I’ve been meaning to write this post for a while now. Recently, it marked 2.5 years of my association with the Karnataka Learning Partnership. This is not my going away post and I’m not going away. I want to talk about how amazing the environment is for someone entirely new to the public education space. I want to talk about how extraordinary the team is. I want to talk about how different our processes are. And I want to talk about how patience, understanding and teamwork will go a long way.
If you haven’t heard about the Akshara Foundation or the Karnataka Learning Partnership, KLP is incubated at Akshara Foundation and they both work closely to improve schooling in Karnataka. KLP does great amounts of work on streamlining data collection processes, building dashboards and acting as an interface between several organisations in the education space in Karnataka and India.
Today, we are seven people, people I must mention because I owe them so much for understanding how diverse a team could be and accepting the fact that everybody is trying – Gautam John, Bibhas Debnath, Sanjay Bhangar, Vinayak Hegde, Brijesh Poojary, Deviprasad Adiga. Megha and Shivangi did much of the tough work of getting all the things in place for us to start. Everything we have built is based on what we have had. If there is a new feature, we have made sure that all of us thoroughly understand that it is required and how it should work. Our team is geographically disconnected – between Bombay, Calcutta, Pune and Bangalore. This is not the only thing we are doing. Each of us are involved in several other exciting projects and have weird schedules that barely overlap. To me, it is amazing to see how we have pulled this new platform in under five months. We have met twice in the process and rest of it happened over video conferences and telephone calls. I personally have had a very rough time over the last two months, which was when we were gearing up towards the crunch period. I was moved by the way the team managed to make sure that I was involved in a very limited capacity, but made sure that what needs to be done was taken care of.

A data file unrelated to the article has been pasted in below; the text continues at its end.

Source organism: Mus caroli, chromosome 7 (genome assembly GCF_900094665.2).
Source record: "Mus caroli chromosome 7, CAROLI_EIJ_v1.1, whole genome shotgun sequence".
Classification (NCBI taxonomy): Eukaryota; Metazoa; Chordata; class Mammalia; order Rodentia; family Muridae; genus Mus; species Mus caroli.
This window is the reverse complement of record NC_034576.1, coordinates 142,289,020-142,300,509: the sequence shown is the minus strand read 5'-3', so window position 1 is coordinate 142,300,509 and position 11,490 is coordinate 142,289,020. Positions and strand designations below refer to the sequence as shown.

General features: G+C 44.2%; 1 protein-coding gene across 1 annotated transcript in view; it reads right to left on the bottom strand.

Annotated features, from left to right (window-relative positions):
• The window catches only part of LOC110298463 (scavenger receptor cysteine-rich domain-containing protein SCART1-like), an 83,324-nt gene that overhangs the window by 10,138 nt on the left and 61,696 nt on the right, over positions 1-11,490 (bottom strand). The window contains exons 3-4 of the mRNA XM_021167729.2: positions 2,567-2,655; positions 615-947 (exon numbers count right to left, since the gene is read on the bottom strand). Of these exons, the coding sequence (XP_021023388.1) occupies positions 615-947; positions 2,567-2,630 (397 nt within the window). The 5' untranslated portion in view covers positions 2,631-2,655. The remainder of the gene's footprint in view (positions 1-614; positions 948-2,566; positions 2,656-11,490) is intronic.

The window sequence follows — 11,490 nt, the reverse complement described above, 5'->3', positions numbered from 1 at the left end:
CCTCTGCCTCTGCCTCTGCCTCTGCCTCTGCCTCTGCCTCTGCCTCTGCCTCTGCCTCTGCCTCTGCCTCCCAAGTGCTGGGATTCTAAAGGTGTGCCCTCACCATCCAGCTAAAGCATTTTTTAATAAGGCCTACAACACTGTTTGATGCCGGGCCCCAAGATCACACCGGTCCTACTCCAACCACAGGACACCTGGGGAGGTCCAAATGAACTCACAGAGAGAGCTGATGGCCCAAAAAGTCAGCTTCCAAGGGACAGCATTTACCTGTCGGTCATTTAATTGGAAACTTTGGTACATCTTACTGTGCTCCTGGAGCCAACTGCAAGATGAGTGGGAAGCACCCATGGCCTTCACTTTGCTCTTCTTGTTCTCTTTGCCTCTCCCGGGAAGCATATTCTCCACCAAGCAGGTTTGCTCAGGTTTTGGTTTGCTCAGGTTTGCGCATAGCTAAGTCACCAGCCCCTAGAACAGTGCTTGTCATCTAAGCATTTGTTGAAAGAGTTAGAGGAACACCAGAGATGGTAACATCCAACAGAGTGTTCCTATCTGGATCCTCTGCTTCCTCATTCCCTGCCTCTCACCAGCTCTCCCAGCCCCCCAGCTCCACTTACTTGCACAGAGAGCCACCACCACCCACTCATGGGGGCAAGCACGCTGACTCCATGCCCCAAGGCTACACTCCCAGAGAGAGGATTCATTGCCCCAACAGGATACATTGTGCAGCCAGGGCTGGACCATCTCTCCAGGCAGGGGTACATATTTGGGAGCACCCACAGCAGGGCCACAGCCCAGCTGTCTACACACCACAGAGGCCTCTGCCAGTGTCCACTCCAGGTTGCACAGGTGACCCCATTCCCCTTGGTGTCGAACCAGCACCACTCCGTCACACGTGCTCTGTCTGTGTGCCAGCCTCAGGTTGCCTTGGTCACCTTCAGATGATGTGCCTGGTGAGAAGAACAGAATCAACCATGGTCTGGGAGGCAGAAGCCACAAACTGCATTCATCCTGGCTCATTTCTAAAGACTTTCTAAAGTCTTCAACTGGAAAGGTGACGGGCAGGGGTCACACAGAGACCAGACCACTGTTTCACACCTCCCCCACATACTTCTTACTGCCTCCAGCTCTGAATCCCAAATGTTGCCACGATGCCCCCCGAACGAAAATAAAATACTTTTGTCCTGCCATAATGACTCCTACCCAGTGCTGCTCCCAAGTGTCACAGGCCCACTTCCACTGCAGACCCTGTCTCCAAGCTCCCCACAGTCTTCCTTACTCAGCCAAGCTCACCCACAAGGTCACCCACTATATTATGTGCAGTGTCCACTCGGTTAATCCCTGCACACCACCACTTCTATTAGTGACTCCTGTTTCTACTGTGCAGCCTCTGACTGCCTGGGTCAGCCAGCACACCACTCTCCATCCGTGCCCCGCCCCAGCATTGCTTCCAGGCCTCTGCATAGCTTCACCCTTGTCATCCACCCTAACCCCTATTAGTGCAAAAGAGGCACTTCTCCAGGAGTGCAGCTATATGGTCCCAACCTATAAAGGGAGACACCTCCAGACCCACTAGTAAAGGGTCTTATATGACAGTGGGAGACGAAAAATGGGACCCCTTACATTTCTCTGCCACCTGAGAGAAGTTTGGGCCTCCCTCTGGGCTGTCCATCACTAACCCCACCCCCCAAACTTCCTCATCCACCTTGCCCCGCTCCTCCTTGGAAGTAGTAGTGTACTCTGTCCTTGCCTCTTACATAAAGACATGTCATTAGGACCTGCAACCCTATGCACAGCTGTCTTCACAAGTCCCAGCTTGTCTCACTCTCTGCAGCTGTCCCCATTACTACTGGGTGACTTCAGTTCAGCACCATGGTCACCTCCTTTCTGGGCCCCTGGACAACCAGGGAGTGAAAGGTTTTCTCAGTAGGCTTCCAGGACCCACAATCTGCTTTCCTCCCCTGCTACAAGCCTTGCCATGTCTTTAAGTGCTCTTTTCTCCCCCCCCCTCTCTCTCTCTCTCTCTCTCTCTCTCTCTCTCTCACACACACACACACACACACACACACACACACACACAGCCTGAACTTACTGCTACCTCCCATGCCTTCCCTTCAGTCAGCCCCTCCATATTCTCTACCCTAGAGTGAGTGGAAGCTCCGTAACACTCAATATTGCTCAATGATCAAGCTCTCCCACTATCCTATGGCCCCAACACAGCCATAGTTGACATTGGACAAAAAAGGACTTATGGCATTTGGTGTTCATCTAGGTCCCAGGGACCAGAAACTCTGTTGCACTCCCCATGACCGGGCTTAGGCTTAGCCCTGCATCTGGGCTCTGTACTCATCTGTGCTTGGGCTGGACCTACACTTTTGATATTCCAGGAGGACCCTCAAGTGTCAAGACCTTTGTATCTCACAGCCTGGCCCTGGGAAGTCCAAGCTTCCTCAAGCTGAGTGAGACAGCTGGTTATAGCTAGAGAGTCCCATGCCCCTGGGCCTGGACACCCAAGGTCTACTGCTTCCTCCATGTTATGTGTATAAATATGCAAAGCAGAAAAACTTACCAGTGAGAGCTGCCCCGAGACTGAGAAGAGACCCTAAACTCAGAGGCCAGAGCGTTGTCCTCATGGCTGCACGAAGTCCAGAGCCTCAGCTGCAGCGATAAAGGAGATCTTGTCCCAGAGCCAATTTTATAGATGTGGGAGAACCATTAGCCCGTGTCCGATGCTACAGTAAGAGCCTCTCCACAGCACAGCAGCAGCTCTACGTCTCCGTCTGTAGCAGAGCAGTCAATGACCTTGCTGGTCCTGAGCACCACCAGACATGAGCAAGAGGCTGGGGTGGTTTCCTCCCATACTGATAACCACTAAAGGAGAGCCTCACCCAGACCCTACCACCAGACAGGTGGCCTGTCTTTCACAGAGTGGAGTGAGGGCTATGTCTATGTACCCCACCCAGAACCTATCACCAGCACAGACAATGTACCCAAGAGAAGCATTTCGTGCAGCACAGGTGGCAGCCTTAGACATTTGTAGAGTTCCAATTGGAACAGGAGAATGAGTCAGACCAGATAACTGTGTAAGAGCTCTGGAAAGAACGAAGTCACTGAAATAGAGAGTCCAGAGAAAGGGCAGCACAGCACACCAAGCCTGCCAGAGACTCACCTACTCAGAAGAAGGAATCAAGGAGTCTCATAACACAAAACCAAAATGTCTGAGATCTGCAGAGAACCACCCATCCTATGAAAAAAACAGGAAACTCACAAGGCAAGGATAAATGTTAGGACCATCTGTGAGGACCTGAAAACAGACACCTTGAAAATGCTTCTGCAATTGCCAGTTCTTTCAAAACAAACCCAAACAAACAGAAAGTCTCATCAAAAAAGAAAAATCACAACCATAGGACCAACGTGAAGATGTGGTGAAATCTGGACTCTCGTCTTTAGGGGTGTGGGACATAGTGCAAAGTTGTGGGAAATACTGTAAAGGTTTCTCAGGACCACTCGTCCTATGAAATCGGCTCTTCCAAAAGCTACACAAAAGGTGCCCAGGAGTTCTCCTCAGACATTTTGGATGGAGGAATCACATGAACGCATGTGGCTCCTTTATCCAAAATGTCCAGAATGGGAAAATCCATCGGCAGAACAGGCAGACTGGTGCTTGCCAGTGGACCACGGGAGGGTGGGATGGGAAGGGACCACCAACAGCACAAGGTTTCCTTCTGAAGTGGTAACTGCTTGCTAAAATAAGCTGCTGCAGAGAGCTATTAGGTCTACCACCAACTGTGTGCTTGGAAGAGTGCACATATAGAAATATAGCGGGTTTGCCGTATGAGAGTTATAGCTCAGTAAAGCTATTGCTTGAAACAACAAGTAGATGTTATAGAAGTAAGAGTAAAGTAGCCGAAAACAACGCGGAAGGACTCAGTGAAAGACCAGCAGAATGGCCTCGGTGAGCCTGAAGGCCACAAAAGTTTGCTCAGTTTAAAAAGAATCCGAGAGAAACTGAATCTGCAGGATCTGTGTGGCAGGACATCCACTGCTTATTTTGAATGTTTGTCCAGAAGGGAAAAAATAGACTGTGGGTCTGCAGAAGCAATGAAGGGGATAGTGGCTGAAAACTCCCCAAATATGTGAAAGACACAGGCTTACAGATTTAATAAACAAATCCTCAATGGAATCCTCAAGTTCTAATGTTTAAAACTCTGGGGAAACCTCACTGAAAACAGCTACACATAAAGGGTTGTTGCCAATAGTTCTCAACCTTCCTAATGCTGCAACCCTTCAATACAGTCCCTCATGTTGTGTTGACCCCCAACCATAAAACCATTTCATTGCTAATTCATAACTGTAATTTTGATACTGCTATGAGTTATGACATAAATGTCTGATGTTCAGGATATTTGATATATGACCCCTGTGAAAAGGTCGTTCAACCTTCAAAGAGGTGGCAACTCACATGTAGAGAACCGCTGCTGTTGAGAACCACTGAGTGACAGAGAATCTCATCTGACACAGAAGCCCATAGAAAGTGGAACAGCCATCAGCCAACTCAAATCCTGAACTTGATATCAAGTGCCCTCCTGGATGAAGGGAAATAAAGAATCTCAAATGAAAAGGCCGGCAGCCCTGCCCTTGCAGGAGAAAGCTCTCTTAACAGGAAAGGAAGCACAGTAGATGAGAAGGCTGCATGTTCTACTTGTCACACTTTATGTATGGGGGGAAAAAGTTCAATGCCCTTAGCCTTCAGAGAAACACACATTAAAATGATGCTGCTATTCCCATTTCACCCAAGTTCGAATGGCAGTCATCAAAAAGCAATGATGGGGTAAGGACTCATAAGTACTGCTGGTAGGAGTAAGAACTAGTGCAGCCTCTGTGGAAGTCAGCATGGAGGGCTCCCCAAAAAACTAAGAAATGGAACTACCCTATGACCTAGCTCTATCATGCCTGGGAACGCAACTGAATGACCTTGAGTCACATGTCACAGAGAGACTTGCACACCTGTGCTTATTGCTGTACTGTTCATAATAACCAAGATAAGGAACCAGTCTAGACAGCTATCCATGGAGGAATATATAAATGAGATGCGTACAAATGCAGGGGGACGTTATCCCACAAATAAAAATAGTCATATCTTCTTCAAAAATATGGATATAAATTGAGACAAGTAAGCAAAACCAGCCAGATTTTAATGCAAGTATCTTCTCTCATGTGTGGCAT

To be honest, rewrites are hard. I try to avoid them as much as possible but when software becomes a liability, you have to make sure it works and continues to do so. Rewrites are usually a fairly intense process, because you are never starting from a clean slate. For the most part, you have a team which doesn’t quite understand most of how the legacy system works. Disconnect within the team is not uncommon, but it’s difficult. I have seen how the seven of us accommodated each of the ideas on the table. It’s about listening and understanding each other. It’s about respecting and realising that the other person is also committed to building the best product. It’s about being polite and being patient. And finally it’s about embracing the fact that there are only three certainties – life, death and fucked up data.